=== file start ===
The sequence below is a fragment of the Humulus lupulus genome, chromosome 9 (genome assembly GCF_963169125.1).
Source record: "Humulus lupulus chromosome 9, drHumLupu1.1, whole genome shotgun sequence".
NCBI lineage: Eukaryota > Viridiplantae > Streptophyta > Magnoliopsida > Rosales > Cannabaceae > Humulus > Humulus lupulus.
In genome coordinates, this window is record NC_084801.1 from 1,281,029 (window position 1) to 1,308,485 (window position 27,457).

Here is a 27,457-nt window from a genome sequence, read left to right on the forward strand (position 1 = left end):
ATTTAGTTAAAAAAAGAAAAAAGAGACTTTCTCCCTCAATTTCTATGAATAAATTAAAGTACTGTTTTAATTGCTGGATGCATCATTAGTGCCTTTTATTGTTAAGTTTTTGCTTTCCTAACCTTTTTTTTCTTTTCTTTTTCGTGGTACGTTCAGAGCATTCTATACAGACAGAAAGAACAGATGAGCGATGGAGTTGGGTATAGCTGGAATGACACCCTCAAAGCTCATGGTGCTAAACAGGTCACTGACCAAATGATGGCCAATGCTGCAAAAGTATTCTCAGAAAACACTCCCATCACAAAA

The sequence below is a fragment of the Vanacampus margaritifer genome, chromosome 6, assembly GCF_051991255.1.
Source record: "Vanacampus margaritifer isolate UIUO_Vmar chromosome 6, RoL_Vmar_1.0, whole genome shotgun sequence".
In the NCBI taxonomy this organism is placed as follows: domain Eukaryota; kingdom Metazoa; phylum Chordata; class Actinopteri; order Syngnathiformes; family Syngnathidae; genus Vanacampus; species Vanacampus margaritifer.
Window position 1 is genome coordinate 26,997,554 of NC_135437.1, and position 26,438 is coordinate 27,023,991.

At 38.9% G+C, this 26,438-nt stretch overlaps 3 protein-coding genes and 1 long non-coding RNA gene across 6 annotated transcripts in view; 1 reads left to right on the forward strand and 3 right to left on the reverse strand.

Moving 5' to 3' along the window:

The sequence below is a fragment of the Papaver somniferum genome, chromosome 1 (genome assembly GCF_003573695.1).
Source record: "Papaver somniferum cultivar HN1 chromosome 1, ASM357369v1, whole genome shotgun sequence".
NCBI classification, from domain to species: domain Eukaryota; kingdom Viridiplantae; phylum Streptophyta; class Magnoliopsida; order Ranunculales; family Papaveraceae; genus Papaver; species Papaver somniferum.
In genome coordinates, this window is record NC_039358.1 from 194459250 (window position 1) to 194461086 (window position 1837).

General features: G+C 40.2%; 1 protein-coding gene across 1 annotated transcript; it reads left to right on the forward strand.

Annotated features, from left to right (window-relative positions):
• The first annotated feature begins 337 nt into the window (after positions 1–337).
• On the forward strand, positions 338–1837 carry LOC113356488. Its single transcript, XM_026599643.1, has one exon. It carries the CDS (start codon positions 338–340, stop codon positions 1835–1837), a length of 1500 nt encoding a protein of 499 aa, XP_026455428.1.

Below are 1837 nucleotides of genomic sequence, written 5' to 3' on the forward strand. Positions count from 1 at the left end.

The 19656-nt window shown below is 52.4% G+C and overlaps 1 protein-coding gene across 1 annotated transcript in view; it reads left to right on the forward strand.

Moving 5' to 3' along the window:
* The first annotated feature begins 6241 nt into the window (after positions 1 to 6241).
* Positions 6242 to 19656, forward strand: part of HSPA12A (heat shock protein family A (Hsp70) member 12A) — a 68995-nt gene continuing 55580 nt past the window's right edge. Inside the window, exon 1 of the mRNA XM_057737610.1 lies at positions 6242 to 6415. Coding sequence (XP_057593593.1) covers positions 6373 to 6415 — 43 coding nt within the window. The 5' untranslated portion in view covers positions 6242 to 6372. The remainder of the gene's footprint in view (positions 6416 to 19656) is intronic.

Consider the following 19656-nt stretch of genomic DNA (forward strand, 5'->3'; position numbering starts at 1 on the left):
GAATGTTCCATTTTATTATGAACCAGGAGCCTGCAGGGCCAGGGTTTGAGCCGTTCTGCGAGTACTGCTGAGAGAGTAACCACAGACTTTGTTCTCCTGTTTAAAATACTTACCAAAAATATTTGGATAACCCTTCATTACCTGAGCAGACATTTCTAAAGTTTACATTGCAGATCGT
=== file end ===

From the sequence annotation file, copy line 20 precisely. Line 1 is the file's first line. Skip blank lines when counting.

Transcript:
• On the forward strand, positions 338–1837 carry LOC113356488. Its single transcript, XM_026599643.1, has one exon. It carries the CDS (start codon positions 338–340, stop codon positions 1835–1837), a length of 1500 nt encoding a protein of 499 aa, XP_026455428.1.